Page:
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Lethbridge Herald Newspaper Archives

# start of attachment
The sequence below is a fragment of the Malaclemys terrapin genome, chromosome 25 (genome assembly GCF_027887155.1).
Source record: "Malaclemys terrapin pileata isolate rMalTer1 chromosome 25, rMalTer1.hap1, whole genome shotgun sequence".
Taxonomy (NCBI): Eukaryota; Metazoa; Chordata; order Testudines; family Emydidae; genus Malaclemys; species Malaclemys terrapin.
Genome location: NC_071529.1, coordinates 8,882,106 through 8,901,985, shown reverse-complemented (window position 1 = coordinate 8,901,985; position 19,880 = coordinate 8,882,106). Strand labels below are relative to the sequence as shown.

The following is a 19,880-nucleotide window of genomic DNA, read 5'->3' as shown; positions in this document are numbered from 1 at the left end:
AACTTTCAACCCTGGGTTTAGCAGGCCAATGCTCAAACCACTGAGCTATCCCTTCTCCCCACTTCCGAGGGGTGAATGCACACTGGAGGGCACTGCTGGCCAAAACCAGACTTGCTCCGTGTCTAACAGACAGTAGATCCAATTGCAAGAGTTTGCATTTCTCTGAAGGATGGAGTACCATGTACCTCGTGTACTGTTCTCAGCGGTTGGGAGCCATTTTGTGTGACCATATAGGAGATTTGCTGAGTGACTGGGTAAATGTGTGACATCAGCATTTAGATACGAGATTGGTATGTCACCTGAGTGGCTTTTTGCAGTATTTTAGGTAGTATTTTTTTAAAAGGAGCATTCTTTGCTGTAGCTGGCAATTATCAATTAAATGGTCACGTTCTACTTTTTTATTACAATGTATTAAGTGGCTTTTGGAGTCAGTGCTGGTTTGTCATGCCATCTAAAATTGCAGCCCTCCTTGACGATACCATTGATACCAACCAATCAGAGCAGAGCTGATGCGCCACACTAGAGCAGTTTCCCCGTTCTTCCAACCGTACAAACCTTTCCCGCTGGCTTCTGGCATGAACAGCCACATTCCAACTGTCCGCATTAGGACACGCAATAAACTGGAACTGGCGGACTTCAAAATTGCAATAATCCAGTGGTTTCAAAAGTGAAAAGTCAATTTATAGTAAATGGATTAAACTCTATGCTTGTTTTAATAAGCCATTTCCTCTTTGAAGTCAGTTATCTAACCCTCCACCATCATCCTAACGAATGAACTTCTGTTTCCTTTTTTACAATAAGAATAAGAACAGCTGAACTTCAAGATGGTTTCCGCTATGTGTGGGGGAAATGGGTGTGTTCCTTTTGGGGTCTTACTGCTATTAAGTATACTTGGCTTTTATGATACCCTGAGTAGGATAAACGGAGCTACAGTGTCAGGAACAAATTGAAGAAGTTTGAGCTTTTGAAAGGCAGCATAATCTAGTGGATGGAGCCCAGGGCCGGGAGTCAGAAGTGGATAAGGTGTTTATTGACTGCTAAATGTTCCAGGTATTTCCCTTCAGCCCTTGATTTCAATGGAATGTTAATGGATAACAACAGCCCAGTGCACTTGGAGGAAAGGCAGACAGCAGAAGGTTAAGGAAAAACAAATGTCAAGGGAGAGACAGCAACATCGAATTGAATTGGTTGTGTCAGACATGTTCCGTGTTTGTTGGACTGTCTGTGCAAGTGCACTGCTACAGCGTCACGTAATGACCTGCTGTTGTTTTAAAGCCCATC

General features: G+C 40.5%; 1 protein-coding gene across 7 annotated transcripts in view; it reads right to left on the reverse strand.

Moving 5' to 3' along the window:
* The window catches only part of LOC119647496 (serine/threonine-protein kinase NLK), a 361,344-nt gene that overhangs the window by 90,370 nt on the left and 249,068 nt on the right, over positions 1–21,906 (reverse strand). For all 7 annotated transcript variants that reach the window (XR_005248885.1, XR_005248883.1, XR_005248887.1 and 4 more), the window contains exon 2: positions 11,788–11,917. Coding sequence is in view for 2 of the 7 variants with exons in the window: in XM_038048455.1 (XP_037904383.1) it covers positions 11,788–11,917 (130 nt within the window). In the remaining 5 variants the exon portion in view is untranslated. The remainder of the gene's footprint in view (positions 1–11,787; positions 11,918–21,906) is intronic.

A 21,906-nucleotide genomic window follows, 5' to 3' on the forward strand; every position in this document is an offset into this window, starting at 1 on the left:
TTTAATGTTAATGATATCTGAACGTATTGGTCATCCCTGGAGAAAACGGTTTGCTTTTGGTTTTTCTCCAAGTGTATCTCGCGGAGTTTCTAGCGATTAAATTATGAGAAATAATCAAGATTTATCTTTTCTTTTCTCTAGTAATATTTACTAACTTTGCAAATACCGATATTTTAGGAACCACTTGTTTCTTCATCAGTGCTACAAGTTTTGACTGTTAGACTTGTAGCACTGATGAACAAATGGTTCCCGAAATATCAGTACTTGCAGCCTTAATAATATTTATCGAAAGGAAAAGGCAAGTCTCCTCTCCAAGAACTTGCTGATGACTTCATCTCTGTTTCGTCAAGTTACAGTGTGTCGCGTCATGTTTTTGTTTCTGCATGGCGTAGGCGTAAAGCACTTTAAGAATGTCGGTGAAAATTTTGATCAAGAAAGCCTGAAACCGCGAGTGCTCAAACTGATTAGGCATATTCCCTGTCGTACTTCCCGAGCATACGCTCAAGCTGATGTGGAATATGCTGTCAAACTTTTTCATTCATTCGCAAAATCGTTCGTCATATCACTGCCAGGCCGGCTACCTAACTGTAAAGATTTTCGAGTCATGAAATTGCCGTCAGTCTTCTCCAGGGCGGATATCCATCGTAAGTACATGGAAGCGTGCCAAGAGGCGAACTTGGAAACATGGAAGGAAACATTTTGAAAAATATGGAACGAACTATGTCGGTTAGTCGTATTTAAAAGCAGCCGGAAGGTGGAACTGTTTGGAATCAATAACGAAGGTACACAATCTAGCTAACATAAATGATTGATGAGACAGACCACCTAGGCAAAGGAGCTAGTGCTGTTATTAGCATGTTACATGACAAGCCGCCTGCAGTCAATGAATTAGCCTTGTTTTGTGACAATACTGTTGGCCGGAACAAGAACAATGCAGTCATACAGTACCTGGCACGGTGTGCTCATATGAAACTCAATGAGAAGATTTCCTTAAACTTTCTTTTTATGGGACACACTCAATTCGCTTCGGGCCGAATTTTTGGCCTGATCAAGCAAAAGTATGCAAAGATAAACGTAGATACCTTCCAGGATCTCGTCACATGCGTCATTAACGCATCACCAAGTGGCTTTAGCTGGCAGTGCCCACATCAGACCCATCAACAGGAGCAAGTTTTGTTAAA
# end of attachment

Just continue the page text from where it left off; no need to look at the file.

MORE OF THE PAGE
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Lethbridge Herald, The (Newspaper) - September 28, 1973, Lethbridge, Alberta 26 THE LETHBRIDGE HERALD Friday, September 28, 1973 WASHINGTON is a beautiful city, as millions of visitors know. Not all, however, see it at its most beautiful at night. Tom Tiede photographs the capital after dark. Interpreting the News Defiant Swedish premier may govern by By ROD CURBIE LONDON (CP) Atlhough a defiant Prime Minister Olof Palme insists he will govern Sweden "by lottery" if neces- sary, it is clear his election setback this week reflects broad dissatisfaction with his Social Democratic party's design for a modern Sweden. Aides say Palme is ab- solutely serious about the lot- drawing proposal, unless the trickle of postal votes to be tabulated late this week break the dead-heat result or he succeeds in forming a workable coalition. There is a precedent for drawing lots in non-crucial votes in the Riksdag, but the high degree of co-operation between most of the parties has usually made such con- frontations" unnecessary. Still, if Palme goes ahead with the idea in the current tense at- mosphere, his government could fall on the draw of a "yes" or "no" voite from the hat. COALITION POSSIBLE The election results left him less than anxious to lead his party into another election soon, observers say, but he could seek a coalition with one of the various opposition par- ties, probably the Liberals. So far the Liberals, who did poor- ly in the voting, are playing coy. The results gave Palme's party and the Communists, its unofficial coalition partners. 175 same total as the combined non-Socialist op- position parties. Even before the lacklustre campaign wound up, polls were indicating deep dis- satisfaction with the Social Democrats who had governed for 40 years and moulded Sweden into Europe's richest country. Main public criticism centred on inflation and on sky-high taxes necessary to support Sweden's lavish welfare benefits, unemploy- ment and a sometimes ruthlessly efficient bureaucracy which some feel intrudes too much in private affairs. Although Sweden this year surpassed the United States in terms of per capital gross in- comes, a Swede pays in taxes more than half of every dollar No sulphur complaints received EDMONTON (CP) Alberta has received no com- plaints from American interests concerning sulphur exports into Louisiana and Texas, Bill Dickie, provincial mines minister, said yester- day. Commenting on statements by Democratic Russell B. Long and representative Joe E. Wagoner, both Louisiana, that Alberta sulphur exports are causing "havoc" for American producers, Mr. Dickie said there are signs the world sulphur situation is im- proving. The Louisiana Democrats testified before a United States tariff commission hearing. John C. Carrington, senior vice-president of Freeport Minerald Co. of Louisiana, told the hearing Canadian sulphur sold for as little as a ton. Mr. Carrington estimated his company's cost of produc- ing sulphur as between and a ton. Mr. Dickie said it is difficult to assess the produc- tion costs of Alberta sulphur because it is a byproduct of the natural gas industry. 'd like to Mr BF w H